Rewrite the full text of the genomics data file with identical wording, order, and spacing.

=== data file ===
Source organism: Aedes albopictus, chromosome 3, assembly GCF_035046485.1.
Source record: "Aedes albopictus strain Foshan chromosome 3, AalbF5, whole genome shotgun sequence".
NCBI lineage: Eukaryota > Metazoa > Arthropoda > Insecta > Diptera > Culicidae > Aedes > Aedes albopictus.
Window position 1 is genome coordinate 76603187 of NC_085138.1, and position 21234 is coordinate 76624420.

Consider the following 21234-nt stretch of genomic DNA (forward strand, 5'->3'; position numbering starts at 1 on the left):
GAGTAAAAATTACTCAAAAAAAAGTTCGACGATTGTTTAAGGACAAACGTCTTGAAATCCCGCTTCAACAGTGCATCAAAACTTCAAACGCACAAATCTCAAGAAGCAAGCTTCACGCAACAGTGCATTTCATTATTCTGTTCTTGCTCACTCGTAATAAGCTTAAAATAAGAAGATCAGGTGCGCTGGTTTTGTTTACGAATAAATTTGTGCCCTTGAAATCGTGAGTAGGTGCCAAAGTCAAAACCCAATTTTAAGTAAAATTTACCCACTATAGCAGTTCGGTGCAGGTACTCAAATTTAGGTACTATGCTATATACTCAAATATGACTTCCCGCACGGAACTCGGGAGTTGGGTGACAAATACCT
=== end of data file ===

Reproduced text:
Source organism: Aedes albopictus, chromosome 3, assembly GCF_035046485.1.
Source record: "Aedes albopictus strain Foshan chromosome 3, AalbF5, whole genome shotgun sequence".
NCBI lineage: Eukaryota > Metazoa > Arthropoda > Insecta > Diptera > Culicidae > Aedes > Aedes albopictus.
Window position 1 is genome coordinate 76603187 of NC_085138.1, and position 21234 is coordinate 76624420.

Consider the following 21234-nt stretch of genomic DNA (forward strand, 5'->3'; position numbering starts at 1 on the left):
GAGTAAAAATTACTCAAAAAAAAGTTCGACGATTGTTTAAGGACAAACGTCTTGAAATCCCGCTTCAACAGTGCATCAAAACTTCAAACGCACAAATCTCAAGAAGCAAGCTTCACGCAACAGTGCATTTCATTATTCTGTTCTTGCTCACTCGTAATAAGCTTAAAATAAGAAGATCAGGTGCGCTGGTTTTGTTTACGAATAAATTTGTGCCCTTGAAATCGTGAGTAGGTGCCAAAGTCAAAACCCAATTTTAAGTAAAATTTACCCACTATAGCAGTTCGGTGCAGGTACTCAAATTTAGGTACTATGCTATATACTCAAATATGACTTCCCGCACGGAACTCGGGAGTTGGGTGACAAATACCT